Sunday, July 18, 2010

Live from Cancer-ville

Mom's diagnosis is the same. I appreciate that the doctors were so blunt with the worst-case-scenario from the outset of all of this. Stage IV lung cancer that has metastasized in the brain. Some doctor in the future will ask me about my family medical history for my medical record, and this will be my answer for how my mother died. That is awful to contemplate, so I don't. Not really.

She's started chemotherapy, though I'm not entirely sure that she really wanted it. I think Mom always knew that her endgame would go this way, and to prepare, she told each of her seven children -- in separate, one-on-one conversations -- that if she were ever diagnosed with a terminal illness, she wouldn't fight it with aggressive treatments. She said she'd just give into it and live the rest of her days as comfortably as possible.

Yet in our family meeting she said, "Let's do it," when asked if she wanted to undergo a round of chemotherapy. A family meeting, for the uninitiated, is an awful, medical all-cards-on-the-table meeting wherein the doctors inform loved ones, in the presence of the person who is ill, what the treatment options and recommendations are. I call it awful because it has all the hallmarks of a business meeting -- agenda, packets of information, next steps -- but the meeting is about your mother's life. So you hear numbers, percentages and time frames and things like that, but it's not about whether your company is in the black. It's about whether your Mom is going to make it to her next birthday.

But you can have an idea of how you want to handle these things and change your mind about it, right? When you're prepping to have a baby they tell you that you shouldn't firmly decide whether or not to have an epidural because you can't really know for sure how you'll feel when you're in the thick of labor. So I have to think this is true when battling cancer.

I suppose I'm mixed up about this because the lesions in Mom's brain are causing disorientation, forgetfulness, and things like that. So, for lack of a better way to put it, I don't know if Mom's agreement to undergo chemotherapy is HER decision, or the lesions'. I don't know that someone should be included on her medical decisions when she sometimes thinks it's 2003 and she's in the hospital for a heart attack.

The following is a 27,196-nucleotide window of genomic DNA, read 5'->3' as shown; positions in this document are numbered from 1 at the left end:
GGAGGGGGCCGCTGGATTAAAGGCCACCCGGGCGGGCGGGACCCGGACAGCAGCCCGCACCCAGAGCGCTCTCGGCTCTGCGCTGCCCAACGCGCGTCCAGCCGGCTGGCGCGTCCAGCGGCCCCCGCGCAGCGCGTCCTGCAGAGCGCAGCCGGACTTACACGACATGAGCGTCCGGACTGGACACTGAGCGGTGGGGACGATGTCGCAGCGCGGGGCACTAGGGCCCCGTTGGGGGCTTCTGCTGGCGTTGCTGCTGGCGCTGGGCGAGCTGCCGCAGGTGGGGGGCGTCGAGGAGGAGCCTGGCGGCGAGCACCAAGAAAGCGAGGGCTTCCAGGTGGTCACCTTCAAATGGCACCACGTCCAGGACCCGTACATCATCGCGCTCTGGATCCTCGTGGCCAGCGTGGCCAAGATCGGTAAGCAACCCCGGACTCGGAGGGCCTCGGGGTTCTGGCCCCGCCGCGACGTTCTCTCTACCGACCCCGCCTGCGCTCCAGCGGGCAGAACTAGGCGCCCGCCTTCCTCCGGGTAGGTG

Guess that's all water under the bridge, though, because she's completed her first round of chemotherapy.

Since she's done with that, she was discharged from the hospital. They were recommending that she go to an inpatient physical therapy rehab center. The Army of Brain Lesions have caused weakness and a lack of coordination, which caused her to fall at the house in the middle of the night last Monday, which in resulted in a banged-up knee that swelled to the size of a volleyball. All of this adds up to need to learn how to work the body she's got right now. But, Mom was desperate to come home, and Dad is desperate to do right by her and follow her wishes as best he can, so they selected an alternate option that the hospital outlined: discharge Mom to home care, and send a nurse and a physical therapist to her home three times per week, for an hour at a time.

This has my siblings and me very, very worried. My father is not capable of doing this on his own, and we of course want to help, but I don't know if we have the facility for this kind of thing. He has a decent chunk of change saved up, but I'm not sure if he can afford long-term 24/7 care, which, frankly, is the only thing that would ease my mind and would also satisfy my mother's desire to be home.

Today, we have another family meeting among the kids to divvy up responsibilities -- helping my father, getting Mom to-and-from appointments, making sure the prescriptions get filled, and things like that. I feel incredibly, outrageously lucky to have family -- my brothers, their wives, my sisters, my brother-in-law -- who can help with this kind of thing.  They are all such wonderful people, all with the best hearts.I appreciate this beyond all measure, really. 

I also feel very lucky to be geographically close to my mother. One of my sisters lives abroad, and it's crushing her soul not to be able to be here to see Mom, help her, talk to her. I recognize that our situation is better than most in terms of time, and money, and support. Cold comfort. It all still sucks though. A lot.

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